When Kishore Biyani’s Future Ventures (now Future Consumer Enterprise) invested in Biba Apparels in 2007, the Delhi-based women’s ethnic wear brand was doing sales of Rs 30 crore. When Future exited in 2013, Biba’s revenues had grown to more than Rs 300 crore; and new investors—Warburg Pincus and Faering Capital—spent nearly the same amount to buy out Future’s 25.8 percent stake. This deal valued the apparel-maker at about Rs 1,000 crore.
Biba has come a long way since 1988, when Meena Bindra, now 71, started designing clothes from her house. It leveraged the popularity of affordable occasion wear, and has built a presence across 65 Indian cities with 375 points of sale, including 150 exclusive brand outlets (EBOs) and 225 multi-brand outlets (MBOs). Biba’s salwars and kurtis have not only managed to compete with established local names in metros and tier-1 cities, but has also appealed to the aspiring middle class in tier-2 towns.
“Ten years ago this was an unorganised category with no brands,” says managing director Siddharath Bindra, founder Meena’s 39-year-old son, who is now managing director of the company. “We were the first national brand in the category, and this gave us the first-mover advantage,” he says.
Biba has a central warehouse in Delhi, but it sources raw material from textile belts across the country.
Following its success, many other players have emerged in the Indian ethnic wear market. Designer Anita Dongre’s Global Desi, which started in 2007, competes with Biba at the national level. While the latter may have higher revenues at this point, it isn’t growing complacent. In April, it launced a value-fashion brand Rangriti, which offers daily/casual wear in the range of Rs 500-Rs 2,000, to appeal to the masses. The company also plans to expand its premium collection ‘BIBA by Rohit Bal’.
The People Behind it
As chairman, Meena Bindra has a huge influence on Biba’s design sensibilities. She started the company with Rs 8,000 in her pocket. Her son, Siddharath, who joined the business in 1997, was inspired by her perseverance during the fallow years that ensued. Together, Meena and Siddharath have presided over a revenue growth of 35-40 percent in the last eight years.
Siddharath’s real achievement lies in the fact that he’s successfully taken Biba’s north Indian design sensibility to consumers pan-India. “He’s scaled up, but never lost the importance of product and sensibility,” says Vishal Mahadevia, managing director and co-head, India, Warburg Pincus.
Why it is a gem
Siddharath estimates that the women’s ethnic wear market in India, currently pegged at Rs 54,425 crore by retail consultancy Technopak, will grow by 10 percent, but branded players—which currently account for about 25 percent of it—will grow at 40 percent. “The Biba brand is 95 percent of what we do—hopefully, that will change soon,” says Siddharath, adding that Rangriti has generated Rs 60 crore in sales already.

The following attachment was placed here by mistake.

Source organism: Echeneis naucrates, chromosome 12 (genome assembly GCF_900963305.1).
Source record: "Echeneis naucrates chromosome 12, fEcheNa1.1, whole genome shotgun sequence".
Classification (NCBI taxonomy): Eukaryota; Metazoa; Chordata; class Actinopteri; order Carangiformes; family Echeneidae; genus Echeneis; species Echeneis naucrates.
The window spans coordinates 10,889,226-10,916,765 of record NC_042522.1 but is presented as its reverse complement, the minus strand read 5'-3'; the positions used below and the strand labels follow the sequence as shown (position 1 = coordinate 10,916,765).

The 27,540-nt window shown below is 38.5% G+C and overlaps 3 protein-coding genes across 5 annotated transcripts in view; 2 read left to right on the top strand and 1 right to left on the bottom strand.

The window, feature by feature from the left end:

Investor Warburg Pincus is not only a prominent private equity (PE) firm globally, but also has a strong interest in the clothing retail space. In September 2013, along with fellow PE investor TPG Capital, it sold US retail chain Neiman Marcus for $6 billion to Ares Management and the Canada Pension Plan Investment Board (CPPIB). But, “I’m not sure I want to exit this [Biba Apparels] in a hurry,” says Mahadevia wryly.
The fact that Biba is debt-free makes it very attractive to investors. Plus, its stores operate at a 20 percent Ebidta margin, and all its outlets are cash-positive. With an expected revenue growth of 35-40 percent, it will be a Rs 5,000-crore company in just over seven years. Adds Mahadevia, “[The] rising middle-class [which is] spending money will want good, ready-to-wear, affordable fashion.”
Faering Capital, Biba’s other new investor, is even more bullish on the Indian women’s wear market, and also owns a stake in the popular lingerie brand, Enamor. Though Enamor operates in a different category, many of its distribution channels are similar to Biba’s, and there are lessons to be shared, says Sameer Shroff, managing director and co-founder, Faering Capital. Biba also has an online presence, which accounts for 10 percent of the sales, and is witnessing “tremendous growth”.Why it was hidden
Many consumers are aware of brand Biba, but very few know of Biba Apparels, the business. Its size doesn’t lend itself to much visibility. Consider this: Even if Biba meets its 2014-15 sales target of Rs 600 crore, it will still be less than 1 percent of the overall women’s ethnic wear market in India.
Further, nearly two-thirds of Biba’s 375 points of sales are not their own stores, but store-in-store outlets at multi-brand retail shops such as Lifestyle, Shoppers Stop and so on. “Every large city will have 4-5 established retailers with goodwill,” says Siddharath. But there are few competitors in their segment who have a nationwide presence, he adds. Risks and Challenges
Biba has been careful in choosing locations for its stores. Its rental costs are less than 10 percent of sales, and only nine of its stores have shut down so far, mostly owing to the closure of malls. Maintaining this rent-to-sales ratio will be crucial for the Bindras. “Sub-standard locations or high-priced leases don’t work,” says Warburg’s Mahadevia.
But Biba is ready to tackle these challenges. Its journey from a house-company in Delhi to a pan-Indian fashion brand is testimony to the spirit and determination of its founders.
(This story appears in the 25 July, 2014 issue of Forbes India. You can buy our tablet version from Magzter.com. To visit our Archives, click here.)